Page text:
And yet, if anyone's life shows evidence of having been charmed and fortified by minor miracles, it is Misha Nonoo, inasmuch as it can be considered a minor miracle to find oneself marrying into a family of billionaires (her fiancé is Michael Hess, as in the energy company); to pose with wet hair for a picture on a yacht next to a smiling Beatle (Paul) who is using one's shoulder for support as he stands on tippy toes (perhaps to appear taller in the photo); to be continually blitzed with a calibre of advertising that money cannot buy when a young member of the British royal family wears one's designs frequently at public events; to have "recently stayed at a castle in Italy," but have the actual point of the sentence be that it "may have been haunted," etc.
"Nothing changes," Nonoo said at one point with a laugh.
"From, you know, the handwritten thank-you letters that you receive, to never missing a birthday, an occasion, checking in. You may think because someone's so busy that they're not there, but that has never changed, how genuinely thoughtful she is," she said at another point.
"I'm sure people probably think, like, 'Things must be so different!' et cetera, et cetera. 'That must affect her friendships!' But all I can say is that from my perspective, she has not changed as a friend," she said at another.
"From when I first met her, to a text that I would send yesterday or today, nothing has ever changed. Nothing."
Asked if their relationship had changed at least logistically, a curtain fell over Nonoo's openness. "I definitely can't speak about logistics," she said.
For the most part, however, she displayed no more apprehension to speak about her friend than occasional fleeting pauses before saying her name. In fact, Meghan, Duchess of Sussex, seemed to be one of the least off-limits topics of the day.
By contrast, Nonoo refused to share details about the size and location of her upcoming wedding. Asked to say one thing about David Geffen's yacht, which she and her fiancé have been depicted enjoying multiple times on Geffen's Instagram, Nonoo demurred. "I don't think I can," she said.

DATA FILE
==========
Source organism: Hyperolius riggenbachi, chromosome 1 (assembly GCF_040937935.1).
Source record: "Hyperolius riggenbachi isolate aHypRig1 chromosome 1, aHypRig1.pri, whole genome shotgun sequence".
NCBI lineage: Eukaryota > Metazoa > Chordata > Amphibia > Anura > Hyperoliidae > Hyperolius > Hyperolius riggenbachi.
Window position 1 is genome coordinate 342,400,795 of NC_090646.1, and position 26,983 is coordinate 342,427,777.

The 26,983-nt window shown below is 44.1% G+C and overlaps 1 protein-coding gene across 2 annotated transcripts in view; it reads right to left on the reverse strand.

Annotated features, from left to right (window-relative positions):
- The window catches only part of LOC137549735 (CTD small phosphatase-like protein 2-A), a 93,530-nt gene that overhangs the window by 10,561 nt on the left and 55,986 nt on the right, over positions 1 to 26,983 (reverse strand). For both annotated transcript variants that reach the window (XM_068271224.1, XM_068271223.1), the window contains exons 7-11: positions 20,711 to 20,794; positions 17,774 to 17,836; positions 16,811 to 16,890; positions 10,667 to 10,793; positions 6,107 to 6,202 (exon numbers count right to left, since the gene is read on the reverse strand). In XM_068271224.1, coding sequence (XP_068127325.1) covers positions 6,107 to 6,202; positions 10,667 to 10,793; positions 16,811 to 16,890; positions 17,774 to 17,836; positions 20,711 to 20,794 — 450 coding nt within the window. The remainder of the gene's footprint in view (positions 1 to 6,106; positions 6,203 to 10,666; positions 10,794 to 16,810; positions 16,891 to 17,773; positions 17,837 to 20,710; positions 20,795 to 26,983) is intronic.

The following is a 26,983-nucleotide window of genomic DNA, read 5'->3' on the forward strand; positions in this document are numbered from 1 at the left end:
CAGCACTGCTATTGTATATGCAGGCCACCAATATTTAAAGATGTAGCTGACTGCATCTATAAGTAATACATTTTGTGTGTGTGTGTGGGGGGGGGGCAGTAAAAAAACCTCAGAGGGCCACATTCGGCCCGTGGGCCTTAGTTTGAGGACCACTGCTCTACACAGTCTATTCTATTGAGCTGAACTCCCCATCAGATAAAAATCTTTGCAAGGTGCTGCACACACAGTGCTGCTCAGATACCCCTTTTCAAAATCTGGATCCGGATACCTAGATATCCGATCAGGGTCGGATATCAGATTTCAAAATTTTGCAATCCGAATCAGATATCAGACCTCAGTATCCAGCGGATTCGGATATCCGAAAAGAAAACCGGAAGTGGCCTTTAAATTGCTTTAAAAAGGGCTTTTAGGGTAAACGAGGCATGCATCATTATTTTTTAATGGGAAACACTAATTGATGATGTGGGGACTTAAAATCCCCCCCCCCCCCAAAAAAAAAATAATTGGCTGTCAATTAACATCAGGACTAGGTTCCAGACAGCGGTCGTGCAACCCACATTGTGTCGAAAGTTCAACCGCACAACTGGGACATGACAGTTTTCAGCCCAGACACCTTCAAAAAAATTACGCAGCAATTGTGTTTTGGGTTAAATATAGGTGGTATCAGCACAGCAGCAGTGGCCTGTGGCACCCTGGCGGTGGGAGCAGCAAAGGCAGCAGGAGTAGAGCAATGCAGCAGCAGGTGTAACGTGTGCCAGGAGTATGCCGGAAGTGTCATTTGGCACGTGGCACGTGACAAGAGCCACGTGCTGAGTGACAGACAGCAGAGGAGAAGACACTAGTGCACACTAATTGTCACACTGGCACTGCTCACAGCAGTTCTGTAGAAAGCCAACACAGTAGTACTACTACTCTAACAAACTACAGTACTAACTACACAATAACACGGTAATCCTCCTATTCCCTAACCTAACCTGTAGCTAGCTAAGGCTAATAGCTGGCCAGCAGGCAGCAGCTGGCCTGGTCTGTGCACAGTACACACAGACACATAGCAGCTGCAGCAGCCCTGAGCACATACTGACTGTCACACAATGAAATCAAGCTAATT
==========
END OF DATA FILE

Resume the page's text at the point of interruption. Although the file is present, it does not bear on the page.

It is actually quite difficult to look someone in the eye and politely yet firmly refuse to answer her question. It is harder, even, than telling a breezy lie. It requires a high tolerance for awkwardness and a steely nerve. It is a skill well suited to those whose friends travel with armed security teams.
And while this was, on the surface, a chat about her princess friend's fashion collaboration for charity, it was also a conversation fraught with tension, requiring, as it did, Nonoo to appear to casually discuss the terribly normal life of a woman whose efforts at privacy, alongside her husband, have caused national uproar in Britain.
Back at the headquarters of Nonoo's label, in the NoHo section of Manhattan, the faultlessly polite designer betrayed a hint of relief as the conversation wrapped. Asked what she had been dreading, she responded that her worries lay not in the questions, but in her answers.
"It's more about, you know, 'Keep it together, Me! Don't get all crazy and you say something that you're like, 'Whew, I did not mean to say that!'" she said, and chuckled.
The collection is available now.
Written by: Caity Weaver
Photographs by: Andrew White
© 2019 THE NEW YORK TIMES